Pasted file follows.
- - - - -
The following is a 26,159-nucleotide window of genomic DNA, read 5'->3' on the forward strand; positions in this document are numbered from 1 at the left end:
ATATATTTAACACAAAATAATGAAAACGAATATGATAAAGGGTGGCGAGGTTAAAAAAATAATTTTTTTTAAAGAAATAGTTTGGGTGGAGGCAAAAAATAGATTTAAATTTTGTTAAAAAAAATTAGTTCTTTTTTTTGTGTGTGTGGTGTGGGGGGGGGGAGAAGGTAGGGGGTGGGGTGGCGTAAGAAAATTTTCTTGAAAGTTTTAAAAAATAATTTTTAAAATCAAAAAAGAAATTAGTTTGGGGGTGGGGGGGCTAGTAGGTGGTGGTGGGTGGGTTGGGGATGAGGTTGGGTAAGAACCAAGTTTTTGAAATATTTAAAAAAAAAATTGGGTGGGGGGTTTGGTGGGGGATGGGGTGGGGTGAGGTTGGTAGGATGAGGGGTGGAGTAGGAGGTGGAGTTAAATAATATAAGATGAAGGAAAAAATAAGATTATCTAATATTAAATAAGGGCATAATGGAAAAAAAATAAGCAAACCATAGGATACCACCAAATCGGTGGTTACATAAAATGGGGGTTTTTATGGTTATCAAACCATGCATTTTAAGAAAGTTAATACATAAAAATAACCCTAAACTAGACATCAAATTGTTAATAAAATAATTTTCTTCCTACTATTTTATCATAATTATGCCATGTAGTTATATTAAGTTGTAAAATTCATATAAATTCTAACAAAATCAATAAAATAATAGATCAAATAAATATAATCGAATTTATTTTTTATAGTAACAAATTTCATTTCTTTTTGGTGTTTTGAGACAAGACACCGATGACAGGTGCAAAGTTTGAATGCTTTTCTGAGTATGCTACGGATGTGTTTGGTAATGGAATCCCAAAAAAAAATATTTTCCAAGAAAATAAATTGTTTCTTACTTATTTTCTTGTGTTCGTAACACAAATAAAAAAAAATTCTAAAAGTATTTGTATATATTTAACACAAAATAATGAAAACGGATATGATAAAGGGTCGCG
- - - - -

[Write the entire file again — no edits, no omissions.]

The following is a 26,159-nucleotide window of genomic DNA, read 5'->3' on the forward strand; positions in this document are numbered from 1 at the left end:
ATATATTTAACACAAAATAATGAAAACGAATATGATAAAGGGTGGCGAGGTTAAAAAAATAATTTTTTTTAAAGAAATAGTTTGGGTGGAGGCAAAAAATAGATTTAAATTTTGTTAAAAAAAATTAGTTCTTTTTTTTGTGTGTGTGGTGTGGGGGGGGGGAGAAGGTAGGGGGTGGGGTGGCGTAAGAAAATTTTCTTGAAAGTTTTAAAAAATAATTTTTAAAATCAAAAAAGAAATTAGTTTGGGGGTGGGGGGGCTAGTAGGTGGTGGTGGGTGGGTTGGGGATGAGGTTGGGTAAGAACCAAGTTTTTGAAATATTTAAAAAAAAAATTGGGTGGGGGGTTTGGTGGGGGATGGGGTGGGGTGAGGTTGGTAGGATGAGGGGTGGAGTAGGAGGTGGAGTTAAATAATATAAGATGAAGGAAAAAATAAGATTATCTAATATTAAATAAGGGCATAATGGAAAAAAAATAAGCAAACCATAGGATACCACCAAATCGGTGGTTACATAAAATGGGGGTTTTTATGGTTATCAAACCATGCATTTTAAGAAAGTTAATACATAAAAATAACCCTAAACTAGACATCAAATTGTTAATAAAATAATTTTCTTCCTACTATTTTATCATAATTATGCCATGTAGTTATATTAAGTTGTAAAATTCATATAAATTCTAACAAAATCAATAAAATAATAGATCAAATAAATATAATCGAATTTATTTTTTATAGTAACAAATTTCATTTCTTTTTGGTGTTTTGAGACAAGACACCGATGACAGGTGCAAAGTTTGAATGCTTTTCTGAGTATGCTACGGATGTGTTTGGTAATGGAATCCCAAAAAAAAATATTTTCCAAGAAAATAAATTGTTTCTTACTTATTTTCTTGTGTTCGTAACACAAATAAAAAAAAATTCTAAAAGTATTTGTATATATTTAACACAAAATAATGAAAACGGATATGATAAAGGGTCGCG